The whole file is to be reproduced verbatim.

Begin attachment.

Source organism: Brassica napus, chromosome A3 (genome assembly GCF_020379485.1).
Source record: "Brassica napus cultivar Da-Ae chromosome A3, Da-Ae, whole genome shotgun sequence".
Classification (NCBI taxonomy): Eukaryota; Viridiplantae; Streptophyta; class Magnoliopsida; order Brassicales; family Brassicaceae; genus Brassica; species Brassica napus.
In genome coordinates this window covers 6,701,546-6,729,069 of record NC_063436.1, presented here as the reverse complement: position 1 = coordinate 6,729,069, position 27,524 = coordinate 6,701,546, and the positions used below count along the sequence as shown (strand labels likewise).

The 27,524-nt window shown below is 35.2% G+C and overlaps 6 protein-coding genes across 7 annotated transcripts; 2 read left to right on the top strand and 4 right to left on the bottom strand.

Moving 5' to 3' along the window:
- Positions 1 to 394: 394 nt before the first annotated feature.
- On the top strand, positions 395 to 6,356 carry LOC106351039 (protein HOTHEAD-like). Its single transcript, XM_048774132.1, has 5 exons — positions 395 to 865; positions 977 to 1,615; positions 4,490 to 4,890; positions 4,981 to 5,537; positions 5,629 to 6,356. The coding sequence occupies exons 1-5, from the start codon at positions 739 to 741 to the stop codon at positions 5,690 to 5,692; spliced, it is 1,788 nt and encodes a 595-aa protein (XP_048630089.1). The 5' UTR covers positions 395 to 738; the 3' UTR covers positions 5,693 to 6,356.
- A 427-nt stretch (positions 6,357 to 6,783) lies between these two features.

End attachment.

Source organism: Brassica napus, chromosome A3 (genome assembly GCF_020379485.1).
Source record: "Brassica napus cultivar Da-Ae chromosome A3, Da-Ae, whole genome shotgun sequence".
Classification (NCBI taxonomy): Eukaryota; Viridiplantae; Streptophyta; class Magnoliopsida; order Brassicales; family Brassicaceae; genus Brassica; species Brassica napus.
In genome coordinates this window covers 6,701,546-6,729,069 of record NC_063436.1, presented here as the reverse complement: position 1 = coordinate 6,729,069, position 27,524 = coordinate 6,701,546, and the positions used below count along the sequence as shown (strand labels likewise).

The 27,524-nt window shown below is 35.2% G+C and overlaps 6 protein-coding genes across 7 annotated transcripts; 2 read left to right on the top strand and 4 right to left on the bottom strand.

Moving 5' to 3' along the window:
- Positions 1 to 394: 394 nt before the first annotated feature.
- On the top strand, positions 395 to 6,356 carry LOC106351039 (protein HOTHEAD-like). Its single transcript, XM_048774132.1, has 5 exons — positions 395 to 865; positions 977 to 1,615; positions 4,490 to 4,890; positions 4,981 to 5,537; positions 5,629 to 6,356. The coding sequence occupies exons 1-5, from the start codon at positions 739 to 741 to the stop codon at positions 5,690 to 5,692; spliced, it is 1,788 nt and encodes a 595-aa protein (XP_048630089.1). The 5' UTR covers positions 395 to 738; the 3' UTR covers positions 5,693 to 6,356.
- A 427-nt stretch (positions 6,357 to 6,783) lies between these two features.